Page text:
These stories must be heard, as painful as they are for most to read. Purchase of the book benefits “Women’s Rights in China,” an NGO dedicated to prevent such stories from happening again.


      http://research-china.blogspot.com/2014/10/the-orphans-of-shao.html
      #livre #Pang_Jiaoming

    • The Consequences Of One Child Nation

      The new documentary ONE CHILD NATION is Chinese-born filmmakers Nanfu Wang (HOOLIGAN SPARROW) and Jialing Zhang’s investigation into the human consequences of China’s One-Child Policy, and the hidden economic incentives that helped to fuel it. The One-Child Policy was written into China’s constitution in 1982 and was in effect until 2015. We spoke with director Nanfu Wang–who also served as the film’s producer, cinematographer, editor, and subject–in New York on July 24. ONE CHILD NATION, which won the U.S. Grand Jury Prize at the 2019 Sundance Film Festival, is now in theaters.

      Science & Film: In your film, you show how government propaganda encouraged people to adhere to the One-Child Policy for the good of the country. Why do you think that was such a persuasive argument?

      Nanfu Wang: For any people, any country, “Make America Great”… collectivism and altruism are ways of getting people to do things–patriotism especially. That’s the way a government makes people forget about their rights, forget about their individuality, and follow the national agenda.

      S&F: One of the shocking parts of ONE CHILD NATION is the revelation of how Chinese adoption agencies took advantage of the One-Child Policy. When and how did you learn about that?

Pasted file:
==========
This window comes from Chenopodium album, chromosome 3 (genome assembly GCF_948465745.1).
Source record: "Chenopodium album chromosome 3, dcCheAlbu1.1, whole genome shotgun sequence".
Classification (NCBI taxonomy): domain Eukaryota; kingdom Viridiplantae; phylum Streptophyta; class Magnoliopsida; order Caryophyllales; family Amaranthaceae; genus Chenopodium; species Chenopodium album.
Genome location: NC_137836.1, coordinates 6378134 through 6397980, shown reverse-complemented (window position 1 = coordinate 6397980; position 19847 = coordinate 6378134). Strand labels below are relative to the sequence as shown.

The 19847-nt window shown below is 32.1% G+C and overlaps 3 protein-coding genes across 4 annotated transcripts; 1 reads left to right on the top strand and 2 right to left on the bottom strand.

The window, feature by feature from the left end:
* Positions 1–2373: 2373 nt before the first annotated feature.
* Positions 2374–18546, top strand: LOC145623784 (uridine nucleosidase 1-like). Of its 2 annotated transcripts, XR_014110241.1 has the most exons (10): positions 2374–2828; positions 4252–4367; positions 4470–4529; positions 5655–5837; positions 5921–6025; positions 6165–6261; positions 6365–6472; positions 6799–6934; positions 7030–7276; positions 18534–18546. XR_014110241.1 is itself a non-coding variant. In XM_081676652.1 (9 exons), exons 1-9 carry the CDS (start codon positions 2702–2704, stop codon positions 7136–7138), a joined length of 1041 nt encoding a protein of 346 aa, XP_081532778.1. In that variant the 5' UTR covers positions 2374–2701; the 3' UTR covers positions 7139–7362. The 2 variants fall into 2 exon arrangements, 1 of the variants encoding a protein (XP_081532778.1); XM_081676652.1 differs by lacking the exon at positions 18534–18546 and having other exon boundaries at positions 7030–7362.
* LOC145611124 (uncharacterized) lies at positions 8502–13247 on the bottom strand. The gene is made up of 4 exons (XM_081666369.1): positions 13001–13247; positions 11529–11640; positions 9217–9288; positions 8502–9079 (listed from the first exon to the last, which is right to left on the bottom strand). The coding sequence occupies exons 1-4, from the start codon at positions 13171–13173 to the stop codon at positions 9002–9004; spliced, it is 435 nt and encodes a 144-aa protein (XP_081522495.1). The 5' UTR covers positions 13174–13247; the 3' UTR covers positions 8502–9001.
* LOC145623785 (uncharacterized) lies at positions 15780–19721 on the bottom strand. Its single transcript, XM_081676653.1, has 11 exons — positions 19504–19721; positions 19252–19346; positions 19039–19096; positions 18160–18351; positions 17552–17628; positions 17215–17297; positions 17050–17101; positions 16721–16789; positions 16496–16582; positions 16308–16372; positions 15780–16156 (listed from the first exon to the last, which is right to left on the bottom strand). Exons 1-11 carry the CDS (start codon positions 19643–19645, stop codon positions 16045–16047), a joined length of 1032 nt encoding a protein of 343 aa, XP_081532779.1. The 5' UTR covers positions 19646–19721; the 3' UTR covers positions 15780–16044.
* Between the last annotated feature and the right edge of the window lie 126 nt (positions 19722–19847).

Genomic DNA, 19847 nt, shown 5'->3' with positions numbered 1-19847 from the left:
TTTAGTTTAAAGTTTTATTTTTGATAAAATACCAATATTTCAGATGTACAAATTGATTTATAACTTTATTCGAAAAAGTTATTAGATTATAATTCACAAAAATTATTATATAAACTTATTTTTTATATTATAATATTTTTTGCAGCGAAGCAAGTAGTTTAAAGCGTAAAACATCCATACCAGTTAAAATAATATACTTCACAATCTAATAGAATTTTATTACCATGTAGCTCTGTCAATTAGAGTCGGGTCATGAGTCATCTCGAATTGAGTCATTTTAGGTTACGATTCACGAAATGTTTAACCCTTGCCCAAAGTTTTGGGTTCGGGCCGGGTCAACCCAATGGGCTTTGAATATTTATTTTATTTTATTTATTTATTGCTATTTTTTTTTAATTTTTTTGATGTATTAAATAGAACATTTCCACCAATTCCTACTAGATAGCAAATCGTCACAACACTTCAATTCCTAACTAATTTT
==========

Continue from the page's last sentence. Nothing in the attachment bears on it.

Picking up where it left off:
NW: I learned as we were making the film that something was happening around adoption and that children were being confiscated. Someone introduced me to journalist Jiaoming Pang’s book, The Orphans of Shao, which is about that. It was shocking. I didn’t know any of those things were happening in China. I think because the book was self-published by a very small non-profit organization there wasn’t much readership—even I hadn’t read it before I was making the film. What was even more shocking were the details. For example, there was a family whose first-born child was confiscated and adopted by an American family. There was no violation of the one-child policy [by the family]. The reason that they confiscated the first-born child goes back to when in rural areas when people get married they don’t register for marriage in the courthouse. For thousands of years, the Chinese tradition is that when you get married you have a banquet, two families in the village eat together, celebrate, and then you are officially married. Marriage law was new in the 1940s when the new China was established. In rural areas, a lot of people still don’t get a marriage certificate. So this couple got married that way: the whole village ate together, and they had their first son. Then the government came and said, you don’t have your official marriage certificate, your marriage is illegal, and therefore we are taking your child. That’s how their child was taken away and eventually got adopted here [in America].